Caltrans just nixed plans to widen the 101 Freeway because of vehement public opposition. Nearly 1,000 homes and businesses would have been torn down to make room for the new lanes, making the plan politically unpalatable.
Yet the need for more capacity on the San Fernando Valley's principal artery to downtown is undeniable. The new lanes would have saved commuters 78,000 hours per day of time currently wasted sitting in traffic. And as Los Angeles adds several million more people over the next two decades, the need for better mobility in this corridor will only increase.
It's time to consider adding new lanes above the existing 101 Freeway. Caltrans did this before, adding the Harbor Freeway Transitway above a portion of the Harbor Freeway. And although that project was very expensive, it added capacity and reduced the need to condemn properties alongside the freeway.
Tampa, Fla., has a similar project underway. Its Selmon Crosstown Expressway is a congested commuter route, much like our 101. Widening that expressway would have meant condemning numerous properties. Instead, three reversible express toll lanes are being added above the median.
One of the best things about this project is its low cost. Because it is being constructed out of precast concrete segments, it will cost just $350 million for the 9-mile-long project. A comparable 101 Freeway project of four elevated lanes extending 27 miles would be four times as large. Thus, at comparable construction costs, the larger project would be four times the cost — $1.4 billion.
To be sure, we all know that environmental reviews and seismic safety considerations would make the cost higher in Southern California than if the same project were built in Florida. But that $1.4-billion figure suggests that elevated construction, even at California rates, may compare favorably with the cost of adding lanes alongside the freeway on expensive condemned land.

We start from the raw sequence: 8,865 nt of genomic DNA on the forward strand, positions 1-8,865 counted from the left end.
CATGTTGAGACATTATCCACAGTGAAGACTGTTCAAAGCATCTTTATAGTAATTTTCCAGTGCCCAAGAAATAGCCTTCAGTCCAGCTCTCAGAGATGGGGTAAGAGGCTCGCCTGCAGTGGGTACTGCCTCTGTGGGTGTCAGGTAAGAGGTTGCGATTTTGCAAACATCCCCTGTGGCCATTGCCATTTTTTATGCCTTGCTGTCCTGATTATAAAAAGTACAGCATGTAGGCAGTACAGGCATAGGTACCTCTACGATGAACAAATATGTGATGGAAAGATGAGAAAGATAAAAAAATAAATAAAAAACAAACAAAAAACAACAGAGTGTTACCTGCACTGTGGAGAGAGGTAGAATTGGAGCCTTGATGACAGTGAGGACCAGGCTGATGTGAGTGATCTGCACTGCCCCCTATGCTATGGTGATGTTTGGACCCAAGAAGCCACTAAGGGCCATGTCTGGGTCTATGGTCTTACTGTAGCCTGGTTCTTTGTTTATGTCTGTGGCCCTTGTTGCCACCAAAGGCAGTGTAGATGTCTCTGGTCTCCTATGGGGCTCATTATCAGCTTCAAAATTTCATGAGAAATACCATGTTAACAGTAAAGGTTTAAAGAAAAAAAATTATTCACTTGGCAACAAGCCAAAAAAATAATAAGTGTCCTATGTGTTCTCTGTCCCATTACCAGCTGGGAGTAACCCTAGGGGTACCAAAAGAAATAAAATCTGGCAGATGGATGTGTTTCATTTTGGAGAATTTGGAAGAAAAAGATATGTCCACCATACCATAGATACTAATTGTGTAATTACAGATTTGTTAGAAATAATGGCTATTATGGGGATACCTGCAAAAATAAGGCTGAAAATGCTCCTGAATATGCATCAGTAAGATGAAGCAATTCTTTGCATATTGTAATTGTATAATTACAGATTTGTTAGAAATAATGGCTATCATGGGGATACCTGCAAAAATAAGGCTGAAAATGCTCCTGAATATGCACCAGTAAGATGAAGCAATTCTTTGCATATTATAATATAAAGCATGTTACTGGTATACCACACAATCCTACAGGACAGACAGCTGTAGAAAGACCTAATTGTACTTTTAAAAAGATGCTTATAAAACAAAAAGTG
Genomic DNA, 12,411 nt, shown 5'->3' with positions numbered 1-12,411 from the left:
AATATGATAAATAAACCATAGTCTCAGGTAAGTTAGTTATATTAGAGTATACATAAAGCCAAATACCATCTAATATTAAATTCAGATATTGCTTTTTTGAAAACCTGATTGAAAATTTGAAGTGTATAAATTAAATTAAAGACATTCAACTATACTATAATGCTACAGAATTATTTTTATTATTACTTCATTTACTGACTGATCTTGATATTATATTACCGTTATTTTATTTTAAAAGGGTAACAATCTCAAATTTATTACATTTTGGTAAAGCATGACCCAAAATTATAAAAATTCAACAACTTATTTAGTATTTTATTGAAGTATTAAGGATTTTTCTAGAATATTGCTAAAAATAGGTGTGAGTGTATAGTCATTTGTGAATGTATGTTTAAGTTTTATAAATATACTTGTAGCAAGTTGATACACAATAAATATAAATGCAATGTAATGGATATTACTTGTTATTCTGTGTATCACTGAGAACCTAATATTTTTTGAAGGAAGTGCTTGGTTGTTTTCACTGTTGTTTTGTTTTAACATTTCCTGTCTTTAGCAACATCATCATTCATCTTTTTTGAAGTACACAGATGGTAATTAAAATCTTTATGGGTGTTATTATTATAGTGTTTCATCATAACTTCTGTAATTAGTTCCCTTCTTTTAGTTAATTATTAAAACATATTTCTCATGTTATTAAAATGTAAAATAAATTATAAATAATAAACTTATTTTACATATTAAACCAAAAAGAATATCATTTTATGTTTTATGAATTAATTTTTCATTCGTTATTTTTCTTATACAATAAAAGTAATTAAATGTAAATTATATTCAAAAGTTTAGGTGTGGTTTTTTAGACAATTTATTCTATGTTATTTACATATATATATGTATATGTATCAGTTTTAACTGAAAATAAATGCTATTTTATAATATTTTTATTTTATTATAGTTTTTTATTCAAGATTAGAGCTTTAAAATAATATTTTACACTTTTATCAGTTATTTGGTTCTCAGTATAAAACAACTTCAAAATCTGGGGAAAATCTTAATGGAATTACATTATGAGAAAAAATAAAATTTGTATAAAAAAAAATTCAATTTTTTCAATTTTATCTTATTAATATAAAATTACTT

Even at double the Florida cost — $2.8 billion — the elevated lanes would still be less expensive than the suspended $3.4-billion proposal to widen the freeway.
But that still leaves the question of whether such billions could realistically be made available in the near future for a single Los Angeles project. Florida is also suffering from state budget shortfalls, and that helps explain why most large projects there, such as the elevated Tampa lanes, are being paid for not with conventional highway funds but with toll revenues.
As shown by the toll-road projects in Orange and San Diego counties, investors will buy toll-revenue bonds that pay for the upfront costs of the project as long as they have a reasonable chance of being paid back, with interest, over the next, say, 25 years.
Tolls are more than just a good way to pay for such lanes. They would also enable the new 101 lanes to remain uncongested far into the future. As proved on the express toll lanes in Orange and San Diego counties, tolls that are high during rush hours and lower at off hours can manage traffic very effectively, keeping it flowing at a steady 50 mph to 60 mph, even at the worst of rush hour.
And that means buses and vanpools on the 101 could offer mass transit riders a guaranteed, free-flowing commute. In contrast, conventional carpool lanes already bog down in many areas and will only continue to fill up over the next 20 years, eliminating most of their time-saving benefits. But priced lanes offer sustainable time savings. Unfettered access for buses and vanpools can be guaranteed by raising future prices high enough to limit the number of cars attempting to use the express lanes.
Thus, elevated toll express lanes on the 101 Freeway would offer a host of benefits. They would provide the much-needed capacity additions without destroying 1,000 nearby properties. They would offer all drivers in the corridor an uncongested alternative route that could be used whenever it was worth paying to get someplace on time. And they would provide an uncongested freeway for express bus and vanpool services, giving 101 commuters a viable mass transit alternative, at no cost to taxpayers.
Robert W. Poole, Jr. is Director of Transportation Studies and founder of Reason Foundation.